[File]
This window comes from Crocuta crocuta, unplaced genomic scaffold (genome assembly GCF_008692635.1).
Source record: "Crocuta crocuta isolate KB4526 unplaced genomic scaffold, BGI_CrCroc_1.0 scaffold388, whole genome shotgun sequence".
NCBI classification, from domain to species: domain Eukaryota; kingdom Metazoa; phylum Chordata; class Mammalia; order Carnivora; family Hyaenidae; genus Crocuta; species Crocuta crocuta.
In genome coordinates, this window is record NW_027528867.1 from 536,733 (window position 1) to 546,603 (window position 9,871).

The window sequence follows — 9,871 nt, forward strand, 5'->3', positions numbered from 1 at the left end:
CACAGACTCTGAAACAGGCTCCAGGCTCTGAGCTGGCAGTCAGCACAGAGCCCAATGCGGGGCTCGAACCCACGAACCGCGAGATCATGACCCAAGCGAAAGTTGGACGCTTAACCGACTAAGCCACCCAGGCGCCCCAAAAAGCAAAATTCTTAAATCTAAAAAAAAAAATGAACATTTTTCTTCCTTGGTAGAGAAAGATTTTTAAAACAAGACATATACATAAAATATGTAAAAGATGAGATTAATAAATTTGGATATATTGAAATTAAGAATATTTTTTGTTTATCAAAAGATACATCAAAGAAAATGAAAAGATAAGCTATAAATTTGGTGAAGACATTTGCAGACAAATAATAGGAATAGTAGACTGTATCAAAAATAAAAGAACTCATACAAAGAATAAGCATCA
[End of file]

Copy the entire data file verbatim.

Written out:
This window comes from Crocuta crocuta, unplaced genomic scaffold (genome assembly GCF_008692635.1).
Source record: "Crocuta crocuta isolate KB4526 unplaced genomic scaffold, BGI_CrCroc_1.0 scaffold388, whole genome shotgun sequence".
NCBI classification, from domain to species: domain Eukaryota; kingdom Metazoa; phylum Chordata; class Mammalia; order Carnivora; family Hyaenidae; genus Crocuta; species Crocuta crocuta.
In genome coordinates, this window is record NW_027528867.1 from 536,733 (window position 1) to 546,603 (window position 9,871).

The window sequence follows — 9,871 nt, forward strand, 5'->3', positions numbered from 1 at the left end:
CACAGACTCTGAAACAGGCTCCAGGCTCTGAGCTGGCAGTCAGCACAGAGCCCAATGCGGGGCTCGAACCCACGAACCGCGAGATCATGACCCAAGCGAAAGTTGGACGCTTAACCGACTAAGCCACCCAGGCGCCCCAAAAAGCAAAATTCTTAAATCTAAAAAAAAAAATGAACATTTTTCTTCCTTGGTAGAGAAAGATTTTTAAAACAAGACATATACATAAAATATGTAAAAGATGAGATTAATAAATTTGGATATATTGAAATTAAGAATATTTTTTGTTTATCAAAAGATACATCAAAGAAAATGAAAAGATAAGCTATAAATTTGGTGAAGACATTTGCAGACAAATAATAGGAATAGTAGACTGTATCAAAAATAAAAGAACTCATACAAAGAATAAGCATCA